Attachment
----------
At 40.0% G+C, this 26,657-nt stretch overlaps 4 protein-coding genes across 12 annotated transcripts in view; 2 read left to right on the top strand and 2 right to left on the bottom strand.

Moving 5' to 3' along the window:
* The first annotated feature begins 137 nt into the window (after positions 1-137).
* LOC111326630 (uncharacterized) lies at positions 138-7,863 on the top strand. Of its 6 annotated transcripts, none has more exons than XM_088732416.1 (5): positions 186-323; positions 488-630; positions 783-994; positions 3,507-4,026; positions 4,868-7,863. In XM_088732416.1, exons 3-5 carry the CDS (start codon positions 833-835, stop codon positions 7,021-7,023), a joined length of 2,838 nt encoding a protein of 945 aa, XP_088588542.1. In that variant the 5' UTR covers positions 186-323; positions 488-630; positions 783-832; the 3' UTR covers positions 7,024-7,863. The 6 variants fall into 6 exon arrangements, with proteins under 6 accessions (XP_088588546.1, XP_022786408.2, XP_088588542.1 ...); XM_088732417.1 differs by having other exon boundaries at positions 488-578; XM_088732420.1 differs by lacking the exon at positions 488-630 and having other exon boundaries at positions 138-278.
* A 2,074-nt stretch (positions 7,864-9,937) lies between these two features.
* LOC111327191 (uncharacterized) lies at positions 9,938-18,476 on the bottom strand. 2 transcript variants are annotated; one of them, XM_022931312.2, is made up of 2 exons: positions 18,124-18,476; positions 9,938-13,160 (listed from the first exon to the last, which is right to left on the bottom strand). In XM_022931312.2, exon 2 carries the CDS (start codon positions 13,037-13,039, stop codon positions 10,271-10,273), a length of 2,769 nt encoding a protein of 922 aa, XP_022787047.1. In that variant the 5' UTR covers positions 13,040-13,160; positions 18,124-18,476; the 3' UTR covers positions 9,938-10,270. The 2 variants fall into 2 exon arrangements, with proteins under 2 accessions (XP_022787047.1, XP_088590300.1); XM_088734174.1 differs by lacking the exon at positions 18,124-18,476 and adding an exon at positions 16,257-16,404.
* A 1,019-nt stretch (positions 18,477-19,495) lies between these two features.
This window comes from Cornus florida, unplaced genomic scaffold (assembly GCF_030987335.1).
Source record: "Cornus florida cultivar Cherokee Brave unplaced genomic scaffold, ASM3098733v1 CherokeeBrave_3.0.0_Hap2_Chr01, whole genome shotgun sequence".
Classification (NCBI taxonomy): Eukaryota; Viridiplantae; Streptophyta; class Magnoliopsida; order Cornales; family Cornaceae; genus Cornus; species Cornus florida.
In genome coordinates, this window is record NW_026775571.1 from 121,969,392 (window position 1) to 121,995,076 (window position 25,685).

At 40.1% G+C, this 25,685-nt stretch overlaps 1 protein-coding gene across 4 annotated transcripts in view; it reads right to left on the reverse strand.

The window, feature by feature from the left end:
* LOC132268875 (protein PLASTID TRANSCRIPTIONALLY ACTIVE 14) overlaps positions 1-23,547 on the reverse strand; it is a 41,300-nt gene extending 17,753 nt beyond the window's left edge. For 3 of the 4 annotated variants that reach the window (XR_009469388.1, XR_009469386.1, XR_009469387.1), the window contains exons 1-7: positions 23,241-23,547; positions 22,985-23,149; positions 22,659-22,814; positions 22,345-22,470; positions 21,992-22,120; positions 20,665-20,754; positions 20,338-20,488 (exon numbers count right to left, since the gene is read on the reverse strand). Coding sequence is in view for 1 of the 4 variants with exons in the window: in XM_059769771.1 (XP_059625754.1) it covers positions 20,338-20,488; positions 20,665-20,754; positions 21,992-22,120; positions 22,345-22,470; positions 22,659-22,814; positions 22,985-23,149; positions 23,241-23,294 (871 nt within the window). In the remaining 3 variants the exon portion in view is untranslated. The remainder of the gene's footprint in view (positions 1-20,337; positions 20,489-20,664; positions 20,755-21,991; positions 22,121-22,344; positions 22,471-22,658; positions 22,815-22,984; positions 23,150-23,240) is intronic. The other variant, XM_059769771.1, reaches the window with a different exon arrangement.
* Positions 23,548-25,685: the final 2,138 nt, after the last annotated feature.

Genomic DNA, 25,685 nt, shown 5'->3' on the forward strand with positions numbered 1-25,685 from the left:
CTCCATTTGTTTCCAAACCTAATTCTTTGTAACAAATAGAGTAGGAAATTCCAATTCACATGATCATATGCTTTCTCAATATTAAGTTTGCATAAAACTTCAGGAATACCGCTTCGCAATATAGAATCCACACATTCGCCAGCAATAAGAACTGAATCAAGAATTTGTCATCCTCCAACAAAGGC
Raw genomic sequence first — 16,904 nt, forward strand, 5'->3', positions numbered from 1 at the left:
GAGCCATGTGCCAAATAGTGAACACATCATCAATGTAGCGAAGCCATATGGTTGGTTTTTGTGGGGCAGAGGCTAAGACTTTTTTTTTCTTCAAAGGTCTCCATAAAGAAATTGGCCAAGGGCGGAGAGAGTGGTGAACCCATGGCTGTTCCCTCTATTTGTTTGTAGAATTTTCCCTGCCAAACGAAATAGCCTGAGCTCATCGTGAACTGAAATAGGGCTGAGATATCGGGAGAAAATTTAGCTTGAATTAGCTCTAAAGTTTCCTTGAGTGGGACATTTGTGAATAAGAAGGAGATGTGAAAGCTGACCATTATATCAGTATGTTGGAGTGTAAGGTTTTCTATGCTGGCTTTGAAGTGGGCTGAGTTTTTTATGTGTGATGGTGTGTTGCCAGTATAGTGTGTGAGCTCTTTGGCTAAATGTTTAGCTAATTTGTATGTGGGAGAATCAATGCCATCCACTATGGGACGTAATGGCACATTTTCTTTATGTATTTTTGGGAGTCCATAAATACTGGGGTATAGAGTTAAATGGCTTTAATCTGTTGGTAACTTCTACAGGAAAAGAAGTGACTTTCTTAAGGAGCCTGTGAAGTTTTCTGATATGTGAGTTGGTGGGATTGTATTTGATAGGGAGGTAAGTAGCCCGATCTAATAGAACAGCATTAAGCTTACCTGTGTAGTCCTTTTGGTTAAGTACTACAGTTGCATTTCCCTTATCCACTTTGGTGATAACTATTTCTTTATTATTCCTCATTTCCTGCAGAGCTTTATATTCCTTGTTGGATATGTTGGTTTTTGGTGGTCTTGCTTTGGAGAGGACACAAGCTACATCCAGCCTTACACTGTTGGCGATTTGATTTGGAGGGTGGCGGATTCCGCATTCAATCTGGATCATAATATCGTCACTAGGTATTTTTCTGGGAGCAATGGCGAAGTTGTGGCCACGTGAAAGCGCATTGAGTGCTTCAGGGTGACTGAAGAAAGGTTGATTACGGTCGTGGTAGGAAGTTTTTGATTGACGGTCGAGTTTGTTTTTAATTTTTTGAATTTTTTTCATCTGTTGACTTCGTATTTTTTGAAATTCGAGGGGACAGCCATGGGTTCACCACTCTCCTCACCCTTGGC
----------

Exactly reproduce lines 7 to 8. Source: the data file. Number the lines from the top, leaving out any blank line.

* A 1,019-nt stretch (positions 18,477-19,495) lies between these two features.
This window comes from Cornus florida, unplaced genomic scaffold (assembly GCF_030987335.1).